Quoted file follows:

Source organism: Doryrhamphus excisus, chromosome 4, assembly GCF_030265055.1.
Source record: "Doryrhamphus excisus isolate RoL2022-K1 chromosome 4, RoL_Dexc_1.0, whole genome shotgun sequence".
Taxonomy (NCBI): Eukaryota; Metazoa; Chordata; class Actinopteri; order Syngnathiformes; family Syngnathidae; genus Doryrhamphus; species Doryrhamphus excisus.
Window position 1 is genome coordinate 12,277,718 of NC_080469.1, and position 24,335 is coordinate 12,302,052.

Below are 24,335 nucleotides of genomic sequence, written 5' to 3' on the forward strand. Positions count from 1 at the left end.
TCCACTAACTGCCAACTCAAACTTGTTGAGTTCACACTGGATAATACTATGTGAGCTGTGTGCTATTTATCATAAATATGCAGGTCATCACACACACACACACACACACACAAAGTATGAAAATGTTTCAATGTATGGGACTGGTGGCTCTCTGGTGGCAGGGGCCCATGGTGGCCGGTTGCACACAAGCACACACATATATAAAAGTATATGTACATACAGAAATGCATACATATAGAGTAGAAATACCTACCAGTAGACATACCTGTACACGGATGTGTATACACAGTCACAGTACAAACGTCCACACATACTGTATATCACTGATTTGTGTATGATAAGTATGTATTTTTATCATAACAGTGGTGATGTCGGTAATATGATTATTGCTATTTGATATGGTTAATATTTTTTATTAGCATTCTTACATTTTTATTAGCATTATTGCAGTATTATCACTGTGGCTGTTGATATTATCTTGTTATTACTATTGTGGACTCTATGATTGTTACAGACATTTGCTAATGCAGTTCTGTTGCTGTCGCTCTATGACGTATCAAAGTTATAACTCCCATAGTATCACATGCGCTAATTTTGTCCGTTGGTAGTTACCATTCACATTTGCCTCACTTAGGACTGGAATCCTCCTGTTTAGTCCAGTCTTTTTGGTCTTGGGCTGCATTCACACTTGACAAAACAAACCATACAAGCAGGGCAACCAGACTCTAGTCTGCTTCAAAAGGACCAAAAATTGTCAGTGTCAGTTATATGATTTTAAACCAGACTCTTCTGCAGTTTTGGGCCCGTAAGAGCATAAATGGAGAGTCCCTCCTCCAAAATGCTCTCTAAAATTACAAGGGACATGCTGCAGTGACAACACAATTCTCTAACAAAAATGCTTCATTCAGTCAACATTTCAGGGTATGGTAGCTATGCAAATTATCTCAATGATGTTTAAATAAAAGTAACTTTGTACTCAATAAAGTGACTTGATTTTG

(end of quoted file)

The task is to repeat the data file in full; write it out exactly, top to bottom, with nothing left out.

Source organism: Doryrhamphus excisus, chromosome 4, assembly GCF_030265055.1.
Source record: "Doryrhamphus excisus isolate RoL2022-K1 chromosome 4, RoL_Dexc_1.0, whole genome shotgun sequence".
Taxonomy (NCBI): Eukaryota; Metazoa; Chordata; class Actinopteri; order Syngnathiformes; family Syngnathidae; genus Doryrhamphus; species Doryrhamphus excisus.
Window position 1 is genome coordinate 12,277,718 of NC_080469.1, and position 24,335 is coordinate 12,302,052.

Below are 24,335 nucleotides of genomic sequence, written 5' to 3' on the forward strand. Positions count from 1 at the left end.
TCCACTAACTGCCAACTCAAACTTGTTGAGTTCACACTGGATAATACTATGTGAGCTGTGTGCTATTTATCATAAATATGCAGGTCATCACACACACACACACACACACACAAAGTATGAAAATGTTTCAATGTATGGGACTGGTGGCTCTCTGGTGGCAGGGGCCCATGGTGGCCGGTTGCACACAAGCACACACATATATAAAAGTATATGTACATACAGAAATGCATACATATAGAGTAGAAATACCTACCAGTAGACATACCTGTACACGGATGTGTATACACAGTCACAGTACAAACGTCCACACATACTGTATATCACTGATTTGTGTATGATAAGTATGTATTTTTATCATAACAGTGGTGATGTCGGTAATATGATTATTGCTATTTGATATGGTTAATATTTTTTATTAGCATTCTTACATTTTTATTAGCATTATTGCAGTATTATCACTGTGGCTGTTGATATTATCTTGTTATTACTATTGTGGACTCTATGATTGTTACAGACATTTGCTAATGCAGTTCTGTTGCTGTCGCTCTATGACGTATCAAAGTTATAACTCCCATAGTATCACATGCGCTAATTTTGTCCGTTGGTAGTTACCATTCACATTTGCCTCACTTAGGACTGGAATCCTCCTGTTTAGTCCAGTCTTTTTGGTCTTGGGCTGCATTCACACTTGACAAAACAAACCATACAAGCAGGGCAACCAGACTCTAGTCTGCTTCAAAAGGACCAAAAATTGTCAGTGTCAGTTATATGATTTTAAACCAGACTCTTCTGCAGTTTTGGGCCCGTAAGAGCATAAATGGAGAGTCCCTCCTCCAAAATGCTCTCTAAAATTACAAGGGACATGCTGCAGTGACAACACAATTCTCTAACAAAAATGCTTCATTCAGTCAACATTTCAGGGTATGGTAGCTATGCAAATTATCTCAATGATGTTTAAATAAAAGTAACTTTGTACTCAATAAAGTGACTTGATTTTG